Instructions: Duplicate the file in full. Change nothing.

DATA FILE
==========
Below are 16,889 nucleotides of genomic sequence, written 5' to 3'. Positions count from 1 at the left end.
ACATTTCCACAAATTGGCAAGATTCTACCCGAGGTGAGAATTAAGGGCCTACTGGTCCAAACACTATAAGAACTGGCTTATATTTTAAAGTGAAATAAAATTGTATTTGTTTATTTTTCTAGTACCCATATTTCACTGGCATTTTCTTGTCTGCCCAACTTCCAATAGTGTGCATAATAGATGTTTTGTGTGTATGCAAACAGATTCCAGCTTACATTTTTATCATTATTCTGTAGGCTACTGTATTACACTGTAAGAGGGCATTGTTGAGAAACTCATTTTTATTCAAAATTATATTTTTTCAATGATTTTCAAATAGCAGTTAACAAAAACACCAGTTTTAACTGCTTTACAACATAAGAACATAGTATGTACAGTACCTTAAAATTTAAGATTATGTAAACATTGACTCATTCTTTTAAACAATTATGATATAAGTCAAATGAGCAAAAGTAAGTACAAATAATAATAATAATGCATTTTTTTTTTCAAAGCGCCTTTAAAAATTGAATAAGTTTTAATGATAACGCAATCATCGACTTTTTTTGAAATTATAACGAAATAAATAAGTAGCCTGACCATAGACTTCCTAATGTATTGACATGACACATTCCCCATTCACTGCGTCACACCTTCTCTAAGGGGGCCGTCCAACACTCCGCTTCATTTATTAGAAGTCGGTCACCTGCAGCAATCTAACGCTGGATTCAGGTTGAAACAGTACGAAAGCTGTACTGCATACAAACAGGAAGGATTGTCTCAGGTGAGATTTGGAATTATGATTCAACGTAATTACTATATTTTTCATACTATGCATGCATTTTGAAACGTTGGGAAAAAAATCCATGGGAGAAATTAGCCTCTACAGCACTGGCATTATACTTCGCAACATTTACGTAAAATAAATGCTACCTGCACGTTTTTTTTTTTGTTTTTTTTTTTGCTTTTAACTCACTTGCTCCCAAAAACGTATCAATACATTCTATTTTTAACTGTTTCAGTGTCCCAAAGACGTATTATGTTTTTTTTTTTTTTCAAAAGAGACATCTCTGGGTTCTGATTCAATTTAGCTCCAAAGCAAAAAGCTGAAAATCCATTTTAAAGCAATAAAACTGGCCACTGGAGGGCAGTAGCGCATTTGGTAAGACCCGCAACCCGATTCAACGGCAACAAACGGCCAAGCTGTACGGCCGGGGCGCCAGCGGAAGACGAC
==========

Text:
Below are 16,889 nucleotides of genomic sequence, written 5' to 3'. Positions count from 1 at the left end.
ACATTTCCACAAATTGGCAAGATTCTACCCGAGGTGAGAATTAAGGGCCTACTGGTCCAAACACTATAAGAACTGGCTTATATTTTAAAGTGAAATAAAATTGTATTTGTTTATTTTTCTAGTACCCATATTTCACTGGCATTTTCTTGTCTGCCCAACTTCCAATAGTGTGCATAATAGATGTTTTGTGTGTATGCAAACAGATTCCAGCTTACATTTTTATCATTATTCTGTAGGCTACTGTATTACACTGTAAGAGGGCATTGTTGAGAAACTCATTTTTATTCAAAATTATATTTTTTCAATGATTTTCAAATAGCAGTTAACAAAAACACCAGTTTTAACTGCTTTACAACATAAGAACATAGTATGTACAGTACCTTAAAATTTAAGATTATGTAAACATTGACTCATTCTTTTAAACAATTATGATATAAGTCAAATGAGCAAAAGTAAGTACAAATAATAATAATAATGCATTTTTTTTTTCAAAGCGCCTTTAAAAATTGAATAAGTTTTAATGATAACGCAATCATCGACTTTTTTTGAAATTATAACGAAATAAATAAGTAGCCTGACCATAGACTTCCTAATGTATTGACATGACACATTCCCCATTCACTGCGTCACACCTTCTCTAAGGGGGCCGTCCAACACTCCGCTTCATTTATTAGAAGTCGGTCACCTGCAGCAATCTAACGCTGGATTCAGGTTGAAACAGTACGAAAGCTGTACTGCATACAAACAGGAAGGATTGTCTCAGGTGAGATTTGGAATTATGATTCAACGTAATTACTATATTTTTCATACTATGCATGCATTTTGAAACGTTGGGAAAAAAATCCATGGGAGAAATTAGCCTCTACAGCACTGGCATTATACTTCGCAACATTTACGTAAAATAAATGCTACCTGCACGTTTTTTTTTTTGTTTTTTTTTTTGCTTTTAACTCACTTGCTCCCAAAAACGTATCAATACATTCTATTTTTAACTGTTTCAGTGTCCCAAAGACGTATTATGTTTTTTTTTTTTTTCAAAAGAGACATCTCTGGGTTCTGATTCAATTTAGCTCCAAAGCAAAAAGCTGAAAATCCATTTTAAAGCAATAAAACTGGCCACTGGAGGGCAGTAGCGCATTTGGTAAGACCCGCAACCCGATTCAACGGCAACAAACGGCCAAGCTGTACGGCCGGGGCGCCAGCGGAAGACGAC